Coronary Intervention: Financial Factors Facing Cath Labs

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 The impact on cath labs of the increasing use of coronary CT angiography is still being debated. Coronary stent visualized with CTA. (Source: Philips Healthcare)

Recent trial results, multidetector CT and new and more uses for the services and equipment of the traditional cardiac catheterization lab are impacting the bottom line of facilities across the country. These and more factors may have temporarily decreased cath lab procedures, but experts in the field predict recovery—albeit a changing face for the cath lab.

An estimated 4.21 million patient cases were performed at 1,970 cardiac cath lab sites in 2006, according to a report from consulting firm IMV. This represents a 9 percent increase from 2002, which also indicates a slightly slower rate of growth (2 percent a year) than in previous years. The vast majority (89 percent) of procedures are cardiac-related and the remaining 11 percent are non-cardiac applications, such as carotid, iliac, femoral, run-off, renal and extremity studies.

From 2003 to 2006, the average device budget per cath lab increased 18 percent per year to $1.8 million, driven by the adoption of more sophisticated devices such as drug-eluting stents, according to the report. Also, the proportion of sites with capital budgets of over $1.5 million has increased from 14 percent in 2000 to 30 percent in 2006, as hospitals invest in new technology such as flat panel digital detectors.


Growing the business


With that kind of investment, it’s no wonder that many cath labs are growing their business by making it possible for more subspecialists to use the equipment.

To continue to succeed and grow, cath labs have to become multi-imaging destinations, according to Steven Yakubov, MD, an interventional radiologist with OhioHealth. “They have to include CT angiography suites, maybe MRI, and interventional procedures. The cath lab of the future is a multi-imaging destination.”

“We’re certainly using our labs for multiple reasons by multiple users,” says Stephen Green, MD, associate director of the cardiac catheterization lab at North Shore University Hospital in Manhasset, N.Y. His facility was ahead of the curve when it began doing peripheral work in 1996. Newer lab users include vascular surgeons, interventional radiologists and neurointerventional radiologists. Labs have more functionality today so more physicians can use the equipment for endoscopic procedures, clips and coils in the head and more—all in the same lab, he says.

Another benefit of more modern equipment is the capabilities offered by information systems. They’re so good these days, Green says, that they can help with the bottom line by allowing users to track diagnostic volumes and look for various trends and patterns. With these advantages, “business is not going to get smaller.”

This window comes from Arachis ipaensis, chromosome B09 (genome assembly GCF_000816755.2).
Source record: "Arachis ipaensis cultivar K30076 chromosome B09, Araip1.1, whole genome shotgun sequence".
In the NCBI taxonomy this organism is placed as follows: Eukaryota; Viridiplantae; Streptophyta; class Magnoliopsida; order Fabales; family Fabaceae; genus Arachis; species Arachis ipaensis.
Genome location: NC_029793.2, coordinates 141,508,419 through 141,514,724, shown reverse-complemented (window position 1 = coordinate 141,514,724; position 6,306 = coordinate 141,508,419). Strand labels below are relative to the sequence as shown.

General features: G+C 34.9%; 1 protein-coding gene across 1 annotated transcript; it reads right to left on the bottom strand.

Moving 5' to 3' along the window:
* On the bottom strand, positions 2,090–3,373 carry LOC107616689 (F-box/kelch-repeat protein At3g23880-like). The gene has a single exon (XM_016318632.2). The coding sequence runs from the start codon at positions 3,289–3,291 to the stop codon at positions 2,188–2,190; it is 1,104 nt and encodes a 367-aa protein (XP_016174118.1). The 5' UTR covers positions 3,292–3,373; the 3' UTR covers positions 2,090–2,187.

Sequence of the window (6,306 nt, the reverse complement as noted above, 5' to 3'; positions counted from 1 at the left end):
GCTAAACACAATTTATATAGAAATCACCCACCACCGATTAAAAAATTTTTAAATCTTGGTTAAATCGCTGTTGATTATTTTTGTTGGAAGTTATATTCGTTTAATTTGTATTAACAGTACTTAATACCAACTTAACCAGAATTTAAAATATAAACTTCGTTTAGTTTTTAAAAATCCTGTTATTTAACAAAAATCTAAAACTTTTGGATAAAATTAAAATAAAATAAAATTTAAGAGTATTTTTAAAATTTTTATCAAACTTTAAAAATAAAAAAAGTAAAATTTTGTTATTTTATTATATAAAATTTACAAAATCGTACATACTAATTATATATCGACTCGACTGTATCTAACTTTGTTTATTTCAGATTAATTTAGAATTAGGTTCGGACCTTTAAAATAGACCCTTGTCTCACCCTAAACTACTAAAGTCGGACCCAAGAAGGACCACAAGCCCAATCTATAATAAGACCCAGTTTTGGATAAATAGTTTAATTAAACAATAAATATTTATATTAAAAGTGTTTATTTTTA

The other challenge for individual facilities is keeping their patient population growing. “The economics of the community you’re in is important, plus the level of competition,” says Yakubov. The more labs in your area, the more you have to show that you have superiority in these multidimensional imaging systems. “Your lab’s physicians all need to be experts in their field for that cath lab to stand out in an area where there are multiple labs competing for the same patient base.”

Despite the new and expanded uses for cath lab resources, there are forces at work chipping away at revenue. Recent study results are part of the current “perfect storm” in cardiology that’s forcing reevaluation of cath labs, says Thomas H. Maloney, RT, director of clinical education for Boston Scientific. A series of trials all came in a sequence that has driven stent utilization down from 90 percent to 60 percent and a measured reduction of 10 percent in cath lab procedures between September 2006 and September 2007. Recovery from that decline will be gradual but steady in 2008, he predicts.

Part of that recovery requires savvy about how to increase volumes. Cath labs need to perform new peripheral, neurological and structural heart procedures, Maloney says. “We’re seeing the advent of hybrid labs. We need other, new procedures to replace what we’ve lost.” Most cardiology meetings now focus on carotid stenting, structural heart disease and aortic valve replacement, among other techniques that will help cath labs’ recovery.

There is good reason for the studies and trials that relate to cardiac catheterization labs, says Bonnie Weiner, MD, an internist and interventional cardiologist and the current president of the Society for Cardiovascular Angiography and Interventions (SCAI). “Nobody likes to undergo procedures if they don’t need them. They want to know that the risk-benefit ratio is reasonable and appropriate.”

Weiner says study data, however, must be kept in perspective and allowed to be evaluated critically from a scientific standpoint, but not portrayed in a way that unnecessarily panics patients.

The COURAGE trial (Clinical Outcomes Utilizing Revascularization and Aggressive Drug Evaluation), which looked at percutaneous coronary intervention (PCI) and optimal medical therapy, found that PCI is no better at preventing future events than optimal medical therapy alone in patients with stable coronary disease.

But, the COURAGE trial has a tremendous number of holes, according to Yakubov. Interventional cardiologists didn’t think the study was fair, that it was biased to show medical therapy would be better than angioplasty.

“In selected cases, there is no difference in mortality outcome between balloon angioplasty with stenting and medical therapy. I think every interventional cardiologist would agree with that statement. To say that everybody will do as well is misrepresenting the whole field,” Yakubov said.

According to Weiner, the real message from COURAGE is that patients with stable symptoms and little ischemia will do fine on medications. “That’s a fairly small amount of the patients that we see.” The majority of the COURAGE patients had already had their angiogram and anybody who had high risk or anatomy that really dictated some kind of revascularization were excluded from this study upfront.